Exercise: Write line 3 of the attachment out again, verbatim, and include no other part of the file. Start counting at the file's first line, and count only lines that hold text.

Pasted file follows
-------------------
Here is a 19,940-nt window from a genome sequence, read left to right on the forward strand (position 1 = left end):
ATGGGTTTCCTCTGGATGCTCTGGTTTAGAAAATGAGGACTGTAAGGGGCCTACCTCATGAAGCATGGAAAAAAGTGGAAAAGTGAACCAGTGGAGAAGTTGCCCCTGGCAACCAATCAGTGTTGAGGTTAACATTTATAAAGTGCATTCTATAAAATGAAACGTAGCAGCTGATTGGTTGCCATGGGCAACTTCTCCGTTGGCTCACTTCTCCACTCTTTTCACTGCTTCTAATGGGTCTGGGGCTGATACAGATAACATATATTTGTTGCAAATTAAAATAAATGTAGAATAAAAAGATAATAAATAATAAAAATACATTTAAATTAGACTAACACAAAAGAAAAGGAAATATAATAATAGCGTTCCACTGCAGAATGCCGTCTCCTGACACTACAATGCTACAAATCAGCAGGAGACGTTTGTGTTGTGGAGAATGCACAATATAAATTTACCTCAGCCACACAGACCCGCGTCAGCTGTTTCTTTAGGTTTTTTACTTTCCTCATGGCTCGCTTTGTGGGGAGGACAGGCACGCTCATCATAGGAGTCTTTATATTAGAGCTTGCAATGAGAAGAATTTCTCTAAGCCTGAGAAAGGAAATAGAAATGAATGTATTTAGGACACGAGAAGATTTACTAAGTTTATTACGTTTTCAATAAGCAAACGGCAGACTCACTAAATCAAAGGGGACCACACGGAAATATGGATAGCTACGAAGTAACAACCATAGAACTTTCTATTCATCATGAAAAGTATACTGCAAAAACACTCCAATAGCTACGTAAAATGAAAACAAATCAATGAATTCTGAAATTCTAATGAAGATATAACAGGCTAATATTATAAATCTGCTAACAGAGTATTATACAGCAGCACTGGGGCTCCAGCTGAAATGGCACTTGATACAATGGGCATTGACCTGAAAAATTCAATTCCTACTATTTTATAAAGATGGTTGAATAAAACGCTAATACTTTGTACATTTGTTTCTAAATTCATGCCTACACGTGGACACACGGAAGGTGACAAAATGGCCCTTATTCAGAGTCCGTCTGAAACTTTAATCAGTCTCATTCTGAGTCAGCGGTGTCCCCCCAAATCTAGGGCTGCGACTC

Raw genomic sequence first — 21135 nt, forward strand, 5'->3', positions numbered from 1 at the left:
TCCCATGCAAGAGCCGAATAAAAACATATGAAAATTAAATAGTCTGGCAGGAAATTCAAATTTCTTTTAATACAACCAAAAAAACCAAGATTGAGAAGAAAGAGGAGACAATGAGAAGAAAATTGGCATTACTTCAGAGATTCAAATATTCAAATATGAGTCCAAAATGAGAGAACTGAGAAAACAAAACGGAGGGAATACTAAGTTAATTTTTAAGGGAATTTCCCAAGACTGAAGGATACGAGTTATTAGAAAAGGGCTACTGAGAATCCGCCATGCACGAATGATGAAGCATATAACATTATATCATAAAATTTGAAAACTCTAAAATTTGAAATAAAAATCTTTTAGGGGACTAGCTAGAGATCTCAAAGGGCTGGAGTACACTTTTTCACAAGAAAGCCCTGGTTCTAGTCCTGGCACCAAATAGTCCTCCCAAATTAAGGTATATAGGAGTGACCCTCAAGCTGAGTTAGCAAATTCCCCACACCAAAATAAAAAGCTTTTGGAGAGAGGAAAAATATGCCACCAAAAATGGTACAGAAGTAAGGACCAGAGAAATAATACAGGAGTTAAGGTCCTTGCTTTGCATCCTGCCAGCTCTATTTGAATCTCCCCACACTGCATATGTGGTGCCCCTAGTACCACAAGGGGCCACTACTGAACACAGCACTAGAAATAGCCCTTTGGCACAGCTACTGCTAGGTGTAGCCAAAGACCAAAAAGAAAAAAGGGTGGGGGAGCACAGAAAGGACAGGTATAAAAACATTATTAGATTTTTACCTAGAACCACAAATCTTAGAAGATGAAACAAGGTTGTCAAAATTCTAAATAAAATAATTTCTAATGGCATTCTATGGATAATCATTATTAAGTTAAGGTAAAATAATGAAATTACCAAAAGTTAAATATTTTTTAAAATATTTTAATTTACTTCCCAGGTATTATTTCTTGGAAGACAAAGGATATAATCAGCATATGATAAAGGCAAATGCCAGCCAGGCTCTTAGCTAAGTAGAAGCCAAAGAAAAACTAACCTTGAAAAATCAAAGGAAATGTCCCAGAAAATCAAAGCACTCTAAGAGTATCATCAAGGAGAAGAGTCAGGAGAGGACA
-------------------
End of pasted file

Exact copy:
Raw genomic sequence first — 21135 nt, forward strand, 5'->3', positions numbered from 1 at the left: